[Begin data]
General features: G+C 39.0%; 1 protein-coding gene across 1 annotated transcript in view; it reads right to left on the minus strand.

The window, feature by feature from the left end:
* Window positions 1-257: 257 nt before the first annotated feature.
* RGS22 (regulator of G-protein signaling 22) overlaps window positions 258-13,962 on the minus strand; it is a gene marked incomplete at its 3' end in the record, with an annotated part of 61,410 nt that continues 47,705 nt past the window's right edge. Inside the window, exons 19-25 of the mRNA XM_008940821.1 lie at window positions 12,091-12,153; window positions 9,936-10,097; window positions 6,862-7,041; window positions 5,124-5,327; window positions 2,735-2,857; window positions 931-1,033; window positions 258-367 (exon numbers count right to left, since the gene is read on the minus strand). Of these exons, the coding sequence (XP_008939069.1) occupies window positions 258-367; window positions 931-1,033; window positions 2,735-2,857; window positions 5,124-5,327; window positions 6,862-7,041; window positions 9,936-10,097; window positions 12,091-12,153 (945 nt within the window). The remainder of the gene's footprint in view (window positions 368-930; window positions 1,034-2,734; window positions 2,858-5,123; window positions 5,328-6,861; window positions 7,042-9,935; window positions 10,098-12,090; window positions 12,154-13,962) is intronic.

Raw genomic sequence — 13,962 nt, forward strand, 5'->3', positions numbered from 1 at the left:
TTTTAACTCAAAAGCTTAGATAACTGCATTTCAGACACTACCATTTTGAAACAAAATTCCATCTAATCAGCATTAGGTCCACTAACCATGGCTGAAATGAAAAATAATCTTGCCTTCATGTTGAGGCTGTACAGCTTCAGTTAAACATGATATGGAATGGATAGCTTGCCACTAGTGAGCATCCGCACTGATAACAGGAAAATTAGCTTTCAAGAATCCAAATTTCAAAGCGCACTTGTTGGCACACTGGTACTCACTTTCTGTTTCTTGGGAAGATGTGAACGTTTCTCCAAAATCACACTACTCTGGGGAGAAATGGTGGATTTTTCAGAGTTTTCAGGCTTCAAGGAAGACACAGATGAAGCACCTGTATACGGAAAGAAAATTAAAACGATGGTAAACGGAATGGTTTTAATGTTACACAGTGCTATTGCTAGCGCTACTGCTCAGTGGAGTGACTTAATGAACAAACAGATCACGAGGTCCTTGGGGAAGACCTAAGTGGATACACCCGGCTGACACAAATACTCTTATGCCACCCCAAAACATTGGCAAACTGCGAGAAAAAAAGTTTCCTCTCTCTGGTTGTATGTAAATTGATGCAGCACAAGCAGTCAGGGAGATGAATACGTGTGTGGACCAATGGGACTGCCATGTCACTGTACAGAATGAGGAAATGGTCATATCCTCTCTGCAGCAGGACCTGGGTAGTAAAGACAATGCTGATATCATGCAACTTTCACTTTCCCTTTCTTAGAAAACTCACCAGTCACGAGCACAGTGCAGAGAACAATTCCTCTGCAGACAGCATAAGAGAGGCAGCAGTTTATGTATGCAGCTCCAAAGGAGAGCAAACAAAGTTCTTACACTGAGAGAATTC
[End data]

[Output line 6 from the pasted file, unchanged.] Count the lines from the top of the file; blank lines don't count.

TTTTAACTCAAAAGCTTAGATAACTGCATTTCAGACACTACCATTTTGAAACAAAATTCCATCTAATCAGCATTAGGTCCACTAACCATGGCTGAAATGAAAAATAATCTTGCCTTCATGTTGAGGCTGTACAGCTTCAGTTAAACATGATATGGAATGGATAGCTTGCCACTAGTGAGCATCCGCACTGATAACAGGAAAATTAGCTTTCAAGAATCCAAATTTCAAAGCGCACTTGTTGGCACACTGGTACTCACTTTCTGTTTCTTGGGAAGATGTGAACGTTTCTCCAAAATCACACTACTCTGGGGAGAAATGGTGGATTTTTCAGAGTTTTCAGGCTTCAAGGAAGACACAGATGAAGCACCTGTATACGGAAAGAAAATTAAAACGATGGTAAACGGAATGGTTTTAATGTTACACAGTGCTATTGCTAGCGCTACTGCTCAGTGGAGTGACTTAATGAACAAACAGATCACGAGGTCCTTGGGGAAGACCTAAGTGGATACACCCGGCTGACACAAATACTCTTATGCCACCCCAAAACATTGGCAAACTGCGAGAAAAAAAGTTTCCTCTCTCTGGTTGTATGTAAATTGATGCAGCACAAGCAGTCAGGGAGATGAATACGTGTGTGGACCAATGGGACTGCCATGTCACTGTACAGAATGAGGAAATGGTCATATCCTCTCTGCAGCAGGACCTGGGTAGTAAAGACAATGCTGATATCATGCAACTTTCACTTTCCCTTTCTTAGAAAACTCACCAGTCACGAGCACAGTGCAGAGAACAATTCCTCTGCAGACAGCATAAGAGAGGCAGCAGTTTATGTATGCAGCTCCAAAGGAGAGCAAACAAAGTTCTTACACTGAGAGAATTC